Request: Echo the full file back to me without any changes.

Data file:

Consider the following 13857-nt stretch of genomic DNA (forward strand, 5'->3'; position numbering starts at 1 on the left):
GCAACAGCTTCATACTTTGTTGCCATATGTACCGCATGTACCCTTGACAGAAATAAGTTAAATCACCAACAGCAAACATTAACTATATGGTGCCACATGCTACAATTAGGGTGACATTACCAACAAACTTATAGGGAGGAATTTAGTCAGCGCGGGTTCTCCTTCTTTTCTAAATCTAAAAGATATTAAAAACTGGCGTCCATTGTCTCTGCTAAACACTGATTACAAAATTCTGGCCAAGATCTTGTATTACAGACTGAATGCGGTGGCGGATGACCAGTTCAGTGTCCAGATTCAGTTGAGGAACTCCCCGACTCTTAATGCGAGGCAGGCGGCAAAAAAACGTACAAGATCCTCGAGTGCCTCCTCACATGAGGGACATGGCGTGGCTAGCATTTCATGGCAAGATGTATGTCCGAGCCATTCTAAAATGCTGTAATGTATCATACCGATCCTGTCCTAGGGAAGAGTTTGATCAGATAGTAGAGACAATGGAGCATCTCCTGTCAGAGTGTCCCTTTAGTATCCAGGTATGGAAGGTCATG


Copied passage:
Consider the following 13857-nt stretch of genomic DNA (forward strand, 5'->3'; position numbering starts at 1 on the left):
GCAACAGCTTCATACTTTGTTGCCATATGTACCGCATGTACCCTTGACAGAAATAAGTTAAATCACCAACAGCAAACATTAACTATATGGTGCCACATGCTACAATTAGGGTGACATTACCAACAAACTTATAGGGAGGAATTTAGTCAGCGCGGGTTCTCCTTCTTTTCTAAATCTAAAAGATATTAAAAACTGGCGTCCATTGTCTCTGCTAAACACTGATTACAAAATTCTGGCCAAGATCTTGTATTACAGACTGAATGCGGTGGCGGATGACCAGTTCAGTGTCCAGATTCAGTTGAGGAACTCCCCGACTCTTAATGCGAGGCAGGCGGCAAAAAAACGTACAAGATCCTCGAGTGCCTCCTCACATGAGGGACATGGCGTGGCTAGCATTTCATGGCAAGATGTATGTCCGAGCCATTCTAAAATGCTGTAATGTATCATACCGATCCTGTCCTAGGGAAGAGTTTGATCAGATAGTAGAGACAATGGAGCATCTCCTGTCAGAGTGTCCCTTTAGTATCCAGGTATGGAAGGTCATG